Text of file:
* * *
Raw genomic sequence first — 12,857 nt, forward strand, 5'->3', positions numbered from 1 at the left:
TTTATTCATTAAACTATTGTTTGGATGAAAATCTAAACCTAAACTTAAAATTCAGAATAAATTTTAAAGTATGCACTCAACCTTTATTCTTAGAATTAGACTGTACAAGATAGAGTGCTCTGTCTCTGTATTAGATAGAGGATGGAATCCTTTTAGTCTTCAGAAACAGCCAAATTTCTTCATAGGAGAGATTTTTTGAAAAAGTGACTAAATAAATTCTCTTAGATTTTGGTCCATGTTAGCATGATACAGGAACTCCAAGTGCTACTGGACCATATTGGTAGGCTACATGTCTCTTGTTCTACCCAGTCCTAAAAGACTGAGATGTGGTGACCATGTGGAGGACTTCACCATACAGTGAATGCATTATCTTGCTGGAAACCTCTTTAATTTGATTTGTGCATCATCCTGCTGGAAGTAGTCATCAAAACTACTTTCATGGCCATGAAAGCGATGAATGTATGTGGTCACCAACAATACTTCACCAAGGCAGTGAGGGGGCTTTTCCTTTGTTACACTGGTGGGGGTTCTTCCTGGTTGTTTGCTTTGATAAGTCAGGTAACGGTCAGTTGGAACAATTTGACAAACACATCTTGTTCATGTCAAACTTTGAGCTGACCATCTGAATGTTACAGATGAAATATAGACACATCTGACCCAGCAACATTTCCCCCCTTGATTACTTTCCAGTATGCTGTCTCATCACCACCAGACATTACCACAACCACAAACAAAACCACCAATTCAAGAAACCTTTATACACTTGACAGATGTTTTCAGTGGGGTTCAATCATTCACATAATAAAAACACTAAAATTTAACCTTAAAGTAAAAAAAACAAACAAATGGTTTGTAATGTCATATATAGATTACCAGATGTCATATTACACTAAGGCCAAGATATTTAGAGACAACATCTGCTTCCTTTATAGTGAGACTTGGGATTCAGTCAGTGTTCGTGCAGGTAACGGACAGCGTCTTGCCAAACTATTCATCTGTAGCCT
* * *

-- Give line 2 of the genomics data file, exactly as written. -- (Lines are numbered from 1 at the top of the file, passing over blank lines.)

TTTATTCATTAAACTATTGTTTGGATGAAAATCTAAACCTAAACTTAAAATTCAGAATAAATTTTAAAGTATGCACTCAACCTTTATTCTTAGAATTAGACTGTACAAGATAGAGTGCTCTGTCTCTGTATTAGATAGAGGATGGAATCCTTTTAGTCTTCAGAAACAGCCAAATTTCTTCATAGGAGAGATTTTTTGAAAAAGTGACTAAATAAATTCTCTTAGATTTTGGTCCATGTTAGCATGATACAGGAACTCCAAGTGCTACTGGACCATATTGGTAGGCTACATGTCTCTTGTTCTACCCAGTCCTAAAAGACTGAGATGTGGTGACCATGTGGAGGACTTCACCATACAGTGAATGCATTATCTTGCTGGAAACCTCTTTAATTTGATTTGTGCATCATCCTGCTGGAAGTAGTCATCAAAACTACTTTCATGGCCATGAAAGCGATGAATGTATGTGGTCACCAACAATACTTCACCAAGGCAGTGAGGGGGCTTTTCCTTTGTTACACTGGTGGGGGTTCTTCCTGGTTGTTTGCTTTGATAAGTCAGGTAACGGTCAGTTGGAACAATTTGACAAACACATCTTGTTCATGTCAAACTTTGAGCTGACCATCTGAATGTTACAGATGAAATATAGACACATCTGACCCAGCAACATTTCCCCCCTTGATTACTTTCCAGTATGCTGTCTCATCACCACCAGACATTACCACAACCACAAACAAAACCACCAATTCAAGAAACCTTTATACACTTGACAGATGTTTTCAGTGGGGTTCAATCATTCACATAATAAAAACACTAAAATTTAACCTTAAAGTAAAAAAAACAAACAAATGGTTTGTAATGTCATATATAGATTACCAGATGTCATATTACACTAAGGCCAAGATATTTAGAGACAACATCTGCTTCCTTTATAGTGAGACTTGGGATTCAGTCAGTGTTCGTGCAGGTAACGGACAGCGTCTTGCCAAACTATTCATCTGTAGCCT